This is a competitive renewal of a NIDA-funded P50 Center that serves as a Medication Development Center of Excellence (MDCE). Our MDCE complements Penn's longstanding research program to develop effective addiction treatments. Our MDCE is integrated within the umbrella of the PennA/A Center for the Study of Addiction, allowing us to focus on pharmacotherapy for cocaine alcohol dependence (CAD). Yet, the MDCE benefits greatly from Center integration because it permits access to infrastructure resources not provided by a P50 Center. The MDCE has priority access to important resources: 1) Clinical Translational Research Center - an inpatient/outpatient facility for human laboratory trials;2) Center bio-statistician;3) web-based Data Management Unit;and, 4) a specialty drug screen laboratory. Our theme is testing innovative medication combinations for managing "hard-to-treat" CAD patients. This group responds poorly to existing treatments and is notoriously treatment nonadherent. Our MDCE proposes to continue testing new medications singly and in combination with an emphasis on novel medications not yet approved by the FDA, plus improved treatment adherence procedures. The CORE will coordinate and integrate a "Neuro" Core Pilot Program and three Components. Core functions also identify candidate medications, conduct safety studies of medication combinations and their interactions with cocaine and/or alcohol, and provide a mentoring structure for new investigators. The Neuro Core Pilot Program emphasizes a multidimensional neuroimaging-behavioral-genetic model that identifies individual predictors of response to the medications to be studied in MDCE Components. The Components reflect developing prototypes, which contain descriptions of projects planned over the next 5 years. Projects are arranged to allow for novel medications to be studied from safety through efficacy, singly and in combination, to make more informed selections for clinical trials from among the group of candidates now available. Component 1 proposes to evaluate promising novel compounds in 9-week placebo-controlled trials. Component 2 proposes human lab studies to evaluate the mechanisms by which those compounds may decrease cocaine use, also providing more safety data for these compounds. Component 3 will test the efficacy of specific medication combinations for CAD. By starting with a large number of candidate medications and sequentially testing as described, we hope to more rapidly identify effective medications that justify the next level of development: Multi-site trials.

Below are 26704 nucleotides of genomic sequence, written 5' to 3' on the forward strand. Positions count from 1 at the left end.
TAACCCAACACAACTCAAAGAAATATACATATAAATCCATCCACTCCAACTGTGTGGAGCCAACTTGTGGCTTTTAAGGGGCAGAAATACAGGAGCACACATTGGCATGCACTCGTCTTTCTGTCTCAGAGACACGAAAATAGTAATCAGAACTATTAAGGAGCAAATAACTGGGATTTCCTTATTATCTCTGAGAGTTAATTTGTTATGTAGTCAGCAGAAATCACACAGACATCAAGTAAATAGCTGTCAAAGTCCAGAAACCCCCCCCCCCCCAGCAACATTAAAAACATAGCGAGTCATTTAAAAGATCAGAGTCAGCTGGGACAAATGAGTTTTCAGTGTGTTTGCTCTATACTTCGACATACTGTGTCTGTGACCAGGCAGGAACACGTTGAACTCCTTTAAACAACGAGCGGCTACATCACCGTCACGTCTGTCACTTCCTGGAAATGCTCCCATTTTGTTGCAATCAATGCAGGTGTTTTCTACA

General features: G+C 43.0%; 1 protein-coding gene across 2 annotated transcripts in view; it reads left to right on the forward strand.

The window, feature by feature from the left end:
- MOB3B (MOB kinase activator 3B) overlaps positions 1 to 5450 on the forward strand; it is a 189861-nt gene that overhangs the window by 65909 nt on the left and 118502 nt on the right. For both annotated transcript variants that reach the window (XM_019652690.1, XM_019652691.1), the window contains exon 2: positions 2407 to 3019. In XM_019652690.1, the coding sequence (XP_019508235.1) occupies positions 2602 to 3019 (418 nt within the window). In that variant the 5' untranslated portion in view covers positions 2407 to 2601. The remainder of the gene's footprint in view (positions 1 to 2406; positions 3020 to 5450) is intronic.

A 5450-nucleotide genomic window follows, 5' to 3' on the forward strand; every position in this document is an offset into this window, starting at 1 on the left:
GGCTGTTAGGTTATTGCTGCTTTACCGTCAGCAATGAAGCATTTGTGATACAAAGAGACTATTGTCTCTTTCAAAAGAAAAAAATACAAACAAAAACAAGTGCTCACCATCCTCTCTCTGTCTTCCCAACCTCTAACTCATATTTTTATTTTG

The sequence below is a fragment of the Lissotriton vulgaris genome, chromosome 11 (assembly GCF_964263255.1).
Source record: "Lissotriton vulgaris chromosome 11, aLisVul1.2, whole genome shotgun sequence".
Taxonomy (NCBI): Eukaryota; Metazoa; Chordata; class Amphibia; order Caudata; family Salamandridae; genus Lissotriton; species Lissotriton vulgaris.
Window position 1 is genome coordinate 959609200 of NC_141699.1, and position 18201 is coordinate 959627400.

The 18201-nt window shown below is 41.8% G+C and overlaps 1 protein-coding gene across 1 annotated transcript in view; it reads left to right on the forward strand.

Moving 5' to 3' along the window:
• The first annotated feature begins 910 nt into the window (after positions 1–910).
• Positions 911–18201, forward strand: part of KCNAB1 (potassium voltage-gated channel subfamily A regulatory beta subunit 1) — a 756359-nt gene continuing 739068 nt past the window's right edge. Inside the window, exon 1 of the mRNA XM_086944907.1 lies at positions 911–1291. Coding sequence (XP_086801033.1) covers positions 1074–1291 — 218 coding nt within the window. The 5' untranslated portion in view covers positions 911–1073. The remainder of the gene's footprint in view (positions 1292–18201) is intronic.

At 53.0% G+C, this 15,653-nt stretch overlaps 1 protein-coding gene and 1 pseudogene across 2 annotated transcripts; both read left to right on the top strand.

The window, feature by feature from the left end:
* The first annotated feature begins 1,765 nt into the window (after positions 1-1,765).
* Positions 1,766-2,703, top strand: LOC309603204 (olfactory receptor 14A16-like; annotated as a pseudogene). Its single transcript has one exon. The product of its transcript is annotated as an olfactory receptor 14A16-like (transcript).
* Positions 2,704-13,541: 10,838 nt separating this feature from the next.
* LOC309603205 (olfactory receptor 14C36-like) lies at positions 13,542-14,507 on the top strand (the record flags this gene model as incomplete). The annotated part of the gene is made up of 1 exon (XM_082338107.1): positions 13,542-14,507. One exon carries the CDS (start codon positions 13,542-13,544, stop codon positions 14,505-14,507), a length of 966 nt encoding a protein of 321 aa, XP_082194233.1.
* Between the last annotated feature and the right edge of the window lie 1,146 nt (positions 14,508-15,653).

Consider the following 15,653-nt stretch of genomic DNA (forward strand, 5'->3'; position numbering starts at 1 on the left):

Co-occurring cocaine and alcohol dependence continues to be common in this country, and represents a public health problem that is well documented as hard to treat. Research has missed opportunities to study this problem due to the complexities of addressing combined dependencies study designs. The goal of this P50 Center is to bridge the gap in our knowledge about how best to treat this patient population.
|Clarke, Toni-Kim; Weiss, Amy R D; Ferarro, Thomas N et al. (2014) The dopamine receptor D2 (DRD2) SNP rs1076560 is associated with opioid addiction. Ann Hum Genet 78:33-9|
|Pettinati, Helen M; Kampman, Kyle M; Lynch, Kevin G et al. (2014) A pilot trial of injectable, extended-release naltrexone for the treatment of co-occurring cocaine and alcohol dependence. Am J Addict 23:591-7|
|Young, Kimberly A; Franklin, Teresa R; Roberts, David C S et al. (2014) Nipping cue reactivity in the bud: baclofen prevents limbic activation elicited by subliminal drug cues. J Neurosci 34:5038-43|
|Kampman, Kyle M; Pettinati, Helen M; Lynch, Kevin G et al. (2013) A double-blind, placebo-controlled trial of topiramate for the treatment of comorbid cocaine and alcohol dependence. Drug Alcohol Depend 133:94-9|
|Pettinati, Helen M; O'Brien, Charles P; Dundon, William D (2013) Current status of co-occurring mood and substance use disorders: a new therapeutic target. Am J Psychiatry 170:23-30|
|Crist, R C; Ambrose-Lanci, L M; Vaswani, M et al. (2013) Case-control association analysis of polymorphisms in the ýý-opioid receptor, OPRD1, with cocaine and opioid addicted populations. Drug Alcohol Depend 127:122-8|
|Lam, Shing Chun Benny; Wang, Ze; Li, Yin et al. (2013) Wavelet-transformed temporal cerebral blood flow signals during attempted inhibition of cue-induced cocaine craving distinguish prognostic phenotypes. Drug Alcohol Depend 128:140-7|
|Plebani, Jennifer G; Lynch, Kevin G; Rennert, Lior et al. (2013) Results from a pilot clinical trial of varenicline for the treatment of alcohol dependence. Drug Alcohol Depend 133:754-8|
|Crist, Richard C; Ambrose-Lanci, Lisa M; Zeng, Angela et al. (2013) Case-control association study of WLS variants in opioid and cocaine addicted populations. Psychiatry Res 208:62-6|
|Clarke, Toni-Kim; Bloch, Paul J; Ambrose-Lanci, Lisa M et al. (2013) Further evidence for association of polymorphisms in the CNR1 gene with cocaine addiction: confirmation in an independent sample and meta-analysis. Addict Biol 18:702-8|
Showing the most recent 10 out of 46 publications